Users can access their data or view the status of processes using a desktop computer, phone, or tablet. The IP2 is also customizable via the IP2 Developer’s Kit, meaning users can adapt the platform to work with other software and applications.

The IP2 can work with large-scale parallel proteomics data analysis, and we have been able to integrate our platform with cloud computing via Amazon Web Services, Google Cloud, and Microsoft Cloud tools. We are also taking advantage of GPUs, both within our laboratory system and cloud-based, to increase the speed and efficiency of the platform.

How does the use of GPU processing affect the performance of the IP2?

The IP2 allows the use of a GPU search engine, and this utilization of GPU cores rather than CPU cores makes it extremely fast. A GPU card will have thousands of GPU cores, and you can add even more GPU cards to improve speed. The GPU core allows database searching at incredibly fast rates, and database searching scales with computing power.

We have been looking at using dual searches to improve data quality, incorporating this feature into the IP2. Here, you pass DDA data that you have searched through to a sequence database and then use this data to build a library. You can then search your DDA data a second time using that library. This approach can improve data reproducibility dramatically, and the use of GPU cores gives us the processing power to achieve this.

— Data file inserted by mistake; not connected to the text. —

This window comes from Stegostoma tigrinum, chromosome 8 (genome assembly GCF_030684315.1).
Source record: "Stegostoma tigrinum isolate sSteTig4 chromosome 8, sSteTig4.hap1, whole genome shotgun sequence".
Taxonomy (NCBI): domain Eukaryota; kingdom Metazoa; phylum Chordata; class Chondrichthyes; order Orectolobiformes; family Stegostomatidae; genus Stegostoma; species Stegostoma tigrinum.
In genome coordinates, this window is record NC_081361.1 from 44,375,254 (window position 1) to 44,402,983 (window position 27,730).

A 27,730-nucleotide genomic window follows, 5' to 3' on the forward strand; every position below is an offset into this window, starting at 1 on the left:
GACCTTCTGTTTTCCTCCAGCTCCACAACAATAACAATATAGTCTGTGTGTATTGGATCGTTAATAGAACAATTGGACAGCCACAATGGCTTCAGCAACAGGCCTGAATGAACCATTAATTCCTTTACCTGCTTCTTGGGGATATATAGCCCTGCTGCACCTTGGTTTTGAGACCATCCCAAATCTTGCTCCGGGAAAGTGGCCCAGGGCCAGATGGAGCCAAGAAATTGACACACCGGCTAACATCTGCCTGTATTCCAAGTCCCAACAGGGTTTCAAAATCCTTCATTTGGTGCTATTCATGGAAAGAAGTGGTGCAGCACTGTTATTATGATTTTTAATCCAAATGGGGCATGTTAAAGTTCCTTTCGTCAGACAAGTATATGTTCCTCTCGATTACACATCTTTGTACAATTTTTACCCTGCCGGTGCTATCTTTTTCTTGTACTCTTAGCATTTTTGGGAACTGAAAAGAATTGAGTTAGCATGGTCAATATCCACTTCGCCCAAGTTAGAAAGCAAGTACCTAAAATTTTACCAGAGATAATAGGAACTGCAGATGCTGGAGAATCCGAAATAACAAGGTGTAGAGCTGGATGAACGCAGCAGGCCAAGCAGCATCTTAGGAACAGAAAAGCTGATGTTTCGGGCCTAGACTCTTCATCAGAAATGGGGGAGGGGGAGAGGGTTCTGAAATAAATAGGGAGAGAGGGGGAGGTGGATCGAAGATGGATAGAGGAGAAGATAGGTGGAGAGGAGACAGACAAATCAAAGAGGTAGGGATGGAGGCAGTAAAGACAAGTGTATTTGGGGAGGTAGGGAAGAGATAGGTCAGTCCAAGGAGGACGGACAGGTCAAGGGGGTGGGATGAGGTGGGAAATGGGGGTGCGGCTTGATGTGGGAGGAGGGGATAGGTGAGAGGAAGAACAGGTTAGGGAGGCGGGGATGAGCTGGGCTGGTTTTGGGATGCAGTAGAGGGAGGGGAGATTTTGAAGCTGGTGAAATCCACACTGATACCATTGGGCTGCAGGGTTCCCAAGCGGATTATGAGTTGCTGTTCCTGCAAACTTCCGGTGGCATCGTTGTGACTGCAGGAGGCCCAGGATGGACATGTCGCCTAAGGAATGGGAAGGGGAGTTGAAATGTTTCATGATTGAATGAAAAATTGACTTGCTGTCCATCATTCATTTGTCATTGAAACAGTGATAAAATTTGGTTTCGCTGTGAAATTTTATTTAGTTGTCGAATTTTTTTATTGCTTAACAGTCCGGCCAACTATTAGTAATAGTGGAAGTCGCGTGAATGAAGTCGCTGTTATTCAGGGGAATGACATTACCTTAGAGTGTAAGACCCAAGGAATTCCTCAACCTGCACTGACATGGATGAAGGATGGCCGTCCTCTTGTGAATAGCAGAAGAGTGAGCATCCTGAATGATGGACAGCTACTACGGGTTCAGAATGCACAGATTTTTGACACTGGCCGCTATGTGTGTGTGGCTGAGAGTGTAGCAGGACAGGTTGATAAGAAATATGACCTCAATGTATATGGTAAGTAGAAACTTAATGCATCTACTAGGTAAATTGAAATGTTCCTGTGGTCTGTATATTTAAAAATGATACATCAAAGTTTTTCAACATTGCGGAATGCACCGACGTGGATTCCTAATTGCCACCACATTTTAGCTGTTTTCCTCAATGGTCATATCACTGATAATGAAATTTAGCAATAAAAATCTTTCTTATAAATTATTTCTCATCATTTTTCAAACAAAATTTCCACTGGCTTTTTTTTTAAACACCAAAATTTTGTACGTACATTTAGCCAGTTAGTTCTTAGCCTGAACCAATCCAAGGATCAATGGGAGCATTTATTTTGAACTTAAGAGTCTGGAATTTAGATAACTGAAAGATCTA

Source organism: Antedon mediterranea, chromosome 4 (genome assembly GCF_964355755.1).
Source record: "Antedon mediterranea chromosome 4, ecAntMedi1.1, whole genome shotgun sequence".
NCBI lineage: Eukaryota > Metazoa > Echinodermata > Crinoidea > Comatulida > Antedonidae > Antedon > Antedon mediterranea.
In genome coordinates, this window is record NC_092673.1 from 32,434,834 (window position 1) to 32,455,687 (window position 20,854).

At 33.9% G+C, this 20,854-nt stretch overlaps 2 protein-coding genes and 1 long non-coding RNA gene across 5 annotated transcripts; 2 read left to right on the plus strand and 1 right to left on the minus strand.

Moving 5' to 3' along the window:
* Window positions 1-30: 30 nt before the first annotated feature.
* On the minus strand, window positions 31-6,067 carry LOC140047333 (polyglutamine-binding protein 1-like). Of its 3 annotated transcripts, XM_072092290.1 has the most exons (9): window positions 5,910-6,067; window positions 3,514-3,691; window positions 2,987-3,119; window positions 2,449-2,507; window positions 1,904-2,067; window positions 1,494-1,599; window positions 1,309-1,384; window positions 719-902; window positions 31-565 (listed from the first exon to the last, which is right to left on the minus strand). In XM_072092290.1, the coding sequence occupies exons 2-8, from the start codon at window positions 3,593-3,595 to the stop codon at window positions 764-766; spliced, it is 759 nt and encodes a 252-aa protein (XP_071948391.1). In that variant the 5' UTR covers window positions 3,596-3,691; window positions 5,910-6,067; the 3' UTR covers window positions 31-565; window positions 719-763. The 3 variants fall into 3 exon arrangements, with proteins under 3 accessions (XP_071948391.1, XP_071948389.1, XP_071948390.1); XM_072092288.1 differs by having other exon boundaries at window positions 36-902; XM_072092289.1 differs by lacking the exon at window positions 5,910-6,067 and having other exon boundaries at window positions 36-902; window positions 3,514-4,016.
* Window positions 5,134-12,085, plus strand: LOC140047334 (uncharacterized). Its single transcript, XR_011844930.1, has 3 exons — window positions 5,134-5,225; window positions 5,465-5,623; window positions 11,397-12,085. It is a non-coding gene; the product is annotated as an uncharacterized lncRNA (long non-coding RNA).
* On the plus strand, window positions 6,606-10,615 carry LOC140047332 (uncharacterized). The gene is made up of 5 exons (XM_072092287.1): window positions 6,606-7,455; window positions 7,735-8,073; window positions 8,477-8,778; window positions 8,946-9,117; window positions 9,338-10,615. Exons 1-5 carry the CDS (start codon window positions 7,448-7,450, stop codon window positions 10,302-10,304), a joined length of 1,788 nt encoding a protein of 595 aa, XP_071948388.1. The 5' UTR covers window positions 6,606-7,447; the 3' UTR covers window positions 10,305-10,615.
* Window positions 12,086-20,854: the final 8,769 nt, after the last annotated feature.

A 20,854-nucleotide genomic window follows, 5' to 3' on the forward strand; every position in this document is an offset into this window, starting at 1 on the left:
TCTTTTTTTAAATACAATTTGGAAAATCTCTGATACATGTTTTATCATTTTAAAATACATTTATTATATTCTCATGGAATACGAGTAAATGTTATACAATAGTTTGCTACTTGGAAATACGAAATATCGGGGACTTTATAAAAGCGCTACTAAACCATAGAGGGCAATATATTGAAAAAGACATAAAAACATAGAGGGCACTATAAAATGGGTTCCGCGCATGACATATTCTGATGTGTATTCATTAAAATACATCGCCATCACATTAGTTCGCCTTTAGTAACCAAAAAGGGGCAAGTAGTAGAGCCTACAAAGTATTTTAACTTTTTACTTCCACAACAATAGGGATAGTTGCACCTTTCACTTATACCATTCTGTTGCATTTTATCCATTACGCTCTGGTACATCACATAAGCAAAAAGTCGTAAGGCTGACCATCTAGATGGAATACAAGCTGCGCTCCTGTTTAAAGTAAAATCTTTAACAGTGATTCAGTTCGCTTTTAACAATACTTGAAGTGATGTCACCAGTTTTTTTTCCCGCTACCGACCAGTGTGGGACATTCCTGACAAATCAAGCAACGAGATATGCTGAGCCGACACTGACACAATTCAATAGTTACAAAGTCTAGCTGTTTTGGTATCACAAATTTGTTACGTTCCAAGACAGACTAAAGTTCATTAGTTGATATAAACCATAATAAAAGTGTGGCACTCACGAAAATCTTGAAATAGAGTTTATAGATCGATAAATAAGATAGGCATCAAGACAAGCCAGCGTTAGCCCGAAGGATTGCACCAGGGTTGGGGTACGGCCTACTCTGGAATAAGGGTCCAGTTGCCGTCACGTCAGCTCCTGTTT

Can you also tell our readers about the timsTOF platform and how this integrates with the IP2?

Bruker’s timsTOF is a tool designed to measure ion mobility. This is a powerful extension to mass spectrometry that gives us information about the three-dimensional structure of an ion, helping us to increase peak capacity and overall confidence in the compound characterization.

We have been optimizing our platforms, tools, and search engine for the timsTOF, specifically around how we extract data from timsTOF’s raw files, which are large and contain a lot of information.

The result of this work has been a robust extraction program: the timsTOFExtractor, the ProLuCID search engine (which uses the GPU processing technology we talked about earlier), the Census quantitative data analysis application, and PaSER (Parallel Database Search Engine in Real-Time) for timsTOF.

What are the challenges in developing search engine tools for metaproteomics and microbiome data analysis?

Working with microbiome data is extremely challenging because of its large sequence database. This is currently around 70 gigabytes in size and continuing to grow. The index database for this data is over a terabyte in size, meaning that it is difficult to search this using traditional search strategies.